Super League Grand Final award renamed in honour of Leeds Rhinos legend Rob Burrow

Aaron Bower
Kevin Naiqama of St Helens being presented the Harry Sunderland Trophy by Rob Burrow

The outstanding player in this year’s men’s Super League Grand Final will become the first recipient of a newly-named award to celebrate the incredible career and subsequent fundraising achievements of Leeds Rhinos legend Rob Burrow.

Previously, the individual voted player of the match in the Old Trafford finale has won the Harry Sunderland Trophy, with that award dating all the way back to 1965 and the old Premiership and Championship finals. However, this year’s winner will be the first to claim the newly-renamed Rob Burrow Award.

Burrow was the first player to win player of the match in two separate Grand Finals, having won the award in the 2007 and 2011 matches at Old Trafford. He is one of only three players to achieve that feat: the other two being his Leeds Rhinos team-mates, Kevin Sinfield and Danny McGuire. Burrow was also the first player to win the award via a landslide vote of the sport’s journalists, claiming all 37 votes in 2011.

Burrow presented the award at the 2021 Grand Final to the eventual winner, St Helens‘ Kevin Naiqama. But he has now been given the honour of having the award named after him. Burrow, who was given a CBE in the New Year’s Honours List for his services to raising funds and awareness for those living with Motor Neurone Disease, has been invited to present the first Rob Burrow Award at Old Trafford on October 14 this year, alongside Sinfield, with whom he has raised millions.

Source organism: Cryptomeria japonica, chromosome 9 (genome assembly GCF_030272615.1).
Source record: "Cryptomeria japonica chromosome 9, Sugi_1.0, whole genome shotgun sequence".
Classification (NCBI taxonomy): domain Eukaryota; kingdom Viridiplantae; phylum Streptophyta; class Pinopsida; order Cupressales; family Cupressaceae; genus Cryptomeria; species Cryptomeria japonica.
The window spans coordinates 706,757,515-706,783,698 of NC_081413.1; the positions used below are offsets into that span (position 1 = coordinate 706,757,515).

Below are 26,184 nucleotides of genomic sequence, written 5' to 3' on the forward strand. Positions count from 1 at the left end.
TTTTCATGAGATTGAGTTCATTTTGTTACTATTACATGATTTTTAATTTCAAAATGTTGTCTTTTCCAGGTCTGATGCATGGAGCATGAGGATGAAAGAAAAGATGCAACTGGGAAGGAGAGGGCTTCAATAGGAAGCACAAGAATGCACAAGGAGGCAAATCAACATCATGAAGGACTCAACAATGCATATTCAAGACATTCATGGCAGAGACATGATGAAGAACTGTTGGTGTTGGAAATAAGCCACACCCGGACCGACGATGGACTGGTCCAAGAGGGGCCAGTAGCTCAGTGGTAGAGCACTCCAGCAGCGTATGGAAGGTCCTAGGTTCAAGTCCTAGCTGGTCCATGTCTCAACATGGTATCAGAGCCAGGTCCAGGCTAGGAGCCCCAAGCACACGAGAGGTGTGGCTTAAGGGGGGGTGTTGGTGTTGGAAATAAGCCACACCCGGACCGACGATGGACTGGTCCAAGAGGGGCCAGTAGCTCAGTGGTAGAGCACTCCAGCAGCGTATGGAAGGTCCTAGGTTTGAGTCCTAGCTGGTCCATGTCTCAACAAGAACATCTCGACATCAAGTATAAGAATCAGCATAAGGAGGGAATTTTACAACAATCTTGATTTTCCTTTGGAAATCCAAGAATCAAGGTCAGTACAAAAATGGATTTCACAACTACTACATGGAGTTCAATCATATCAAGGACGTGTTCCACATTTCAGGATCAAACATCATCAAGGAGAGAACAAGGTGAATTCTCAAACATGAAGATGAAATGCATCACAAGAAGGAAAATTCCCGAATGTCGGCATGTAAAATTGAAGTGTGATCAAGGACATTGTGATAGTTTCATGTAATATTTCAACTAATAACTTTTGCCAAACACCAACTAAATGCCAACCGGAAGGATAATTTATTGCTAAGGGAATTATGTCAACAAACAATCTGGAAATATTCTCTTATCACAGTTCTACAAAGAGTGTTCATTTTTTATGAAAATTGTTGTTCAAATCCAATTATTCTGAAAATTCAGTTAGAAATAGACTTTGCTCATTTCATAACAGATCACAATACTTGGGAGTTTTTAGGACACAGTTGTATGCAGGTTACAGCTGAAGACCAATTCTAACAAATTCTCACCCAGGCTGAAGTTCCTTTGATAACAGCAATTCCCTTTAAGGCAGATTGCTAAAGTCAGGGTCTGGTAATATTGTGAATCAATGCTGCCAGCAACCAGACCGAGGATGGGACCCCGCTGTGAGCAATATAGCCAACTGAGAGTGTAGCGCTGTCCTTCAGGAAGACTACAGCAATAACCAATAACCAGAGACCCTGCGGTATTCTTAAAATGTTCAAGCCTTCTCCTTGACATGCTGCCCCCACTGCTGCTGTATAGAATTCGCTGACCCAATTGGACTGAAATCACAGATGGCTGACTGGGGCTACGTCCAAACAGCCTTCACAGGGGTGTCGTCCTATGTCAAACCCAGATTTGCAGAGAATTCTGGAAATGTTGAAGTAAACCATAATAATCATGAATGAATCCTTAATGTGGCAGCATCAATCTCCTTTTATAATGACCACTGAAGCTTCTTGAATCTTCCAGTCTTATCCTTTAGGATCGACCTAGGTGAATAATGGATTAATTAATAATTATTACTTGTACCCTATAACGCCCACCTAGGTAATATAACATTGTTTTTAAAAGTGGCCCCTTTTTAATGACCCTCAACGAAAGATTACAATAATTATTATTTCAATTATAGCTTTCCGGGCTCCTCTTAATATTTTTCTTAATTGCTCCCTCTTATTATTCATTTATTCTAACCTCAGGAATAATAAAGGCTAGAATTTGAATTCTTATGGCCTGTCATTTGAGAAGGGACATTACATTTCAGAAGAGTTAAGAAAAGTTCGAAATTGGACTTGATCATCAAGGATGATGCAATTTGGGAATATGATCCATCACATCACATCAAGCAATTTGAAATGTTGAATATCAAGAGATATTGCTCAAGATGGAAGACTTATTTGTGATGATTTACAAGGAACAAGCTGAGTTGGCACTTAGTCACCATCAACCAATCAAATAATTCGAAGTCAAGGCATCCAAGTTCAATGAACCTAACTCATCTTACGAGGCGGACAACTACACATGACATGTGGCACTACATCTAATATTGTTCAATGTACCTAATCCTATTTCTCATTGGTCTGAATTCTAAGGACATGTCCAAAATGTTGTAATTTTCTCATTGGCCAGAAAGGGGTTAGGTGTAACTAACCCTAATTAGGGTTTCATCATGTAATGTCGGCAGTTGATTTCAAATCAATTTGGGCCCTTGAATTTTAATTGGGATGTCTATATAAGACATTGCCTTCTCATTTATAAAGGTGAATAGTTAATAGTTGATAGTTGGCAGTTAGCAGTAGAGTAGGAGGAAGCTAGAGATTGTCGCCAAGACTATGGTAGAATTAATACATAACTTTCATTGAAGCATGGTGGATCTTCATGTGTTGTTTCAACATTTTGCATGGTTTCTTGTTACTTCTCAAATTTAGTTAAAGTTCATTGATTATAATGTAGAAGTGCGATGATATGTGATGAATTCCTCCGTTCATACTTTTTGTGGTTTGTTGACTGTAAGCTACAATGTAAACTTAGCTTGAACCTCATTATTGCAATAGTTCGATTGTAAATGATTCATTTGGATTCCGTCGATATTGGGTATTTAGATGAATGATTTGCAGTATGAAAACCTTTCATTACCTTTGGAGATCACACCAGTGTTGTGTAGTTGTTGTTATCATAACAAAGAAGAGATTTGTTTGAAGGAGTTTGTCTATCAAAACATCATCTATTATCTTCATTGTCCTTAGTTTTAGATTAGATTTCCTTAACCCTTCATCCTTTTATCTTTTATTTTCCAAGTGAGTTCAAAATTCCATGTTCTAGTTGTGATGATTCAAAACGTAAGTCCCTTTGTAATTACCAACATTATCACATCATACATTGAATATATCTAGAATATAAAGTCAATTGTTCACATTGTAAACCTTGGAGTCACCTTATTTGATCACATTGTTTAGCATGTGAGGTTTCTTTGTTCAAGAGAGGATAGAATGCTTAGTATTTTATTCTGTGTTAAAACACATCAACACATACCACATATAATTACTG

“It is an honour to introduce the Rob Burrow Award for the outstanding performer in the Super League Grand Final,” the managing director of RL Commercial, Rhodri Jones, said.

“Rob has transcended rugby league, both with the skill, speed and courage he showed on the field – most memorably with the Old Trafford performances with which he became the first player to win the Harry Sunderland Trophy in two Grand Finals – and more recently with his inspirational response having been diagnosed with Motor Neurone Disease.

“Today’s announcement is a show of our gratitude to Rob for being the player he was, and a sign of Rugby League’s support to him and his family in the battle against MND.”

“The name of Rob Burrow is a fitting one to recognise”

Trevor Hunt, the Chair of the Rugby League Writers and Broadcasters Association, who is currently serving at the Vice President of the Rugby Football League, said: “After long and serious consideration, we believe the time is now right to introduce a new award for the Player of the Match in the Super League Grand Final – and I am certain that rugby league players and supporters will agree that the name of Rob Burrow is a fitting one to recognise.

“He has been one of the most popular and successful players in the three decades since the Super League was formed in 1996, and made his own history at Old Trafford as the first man to win the Harry Sunderland Trophy in two Grand Finals – setting a never to be beaten record of winning every single vote for his brilliant performance for Leeds against St Helens in 2011. Our predecessors celebrated the contribution made by Harry Sunderland to rugby league in this country when they introduced the Harry Sunderland Trophy for the 1965 Championship Final, following his death in Manchester in 1964.

“After it was awarded to the Man of the Match in nine Championship Finals – the last of them to Mike Stephenson of Dewsbury in 1973 – the Harry Sunderland Trophy was transferred to the end-of-season Premiership competition from 1974 to 1997, with Andy Farrell winning the last two following his performances for Wigan.

“The Harry Sunderland Trophy was then transferred to the Grand Final for the Man of the Match Award winner. Since the introduction of the play-offs and the Grand Final to determine the Super League champions in 1998, there have been suggestions that we should recognise an outstanding player of the Super League era. We believe that now is the right time, to make a change that brings the award recognition into the new era, and Rob Burrow is the right man.”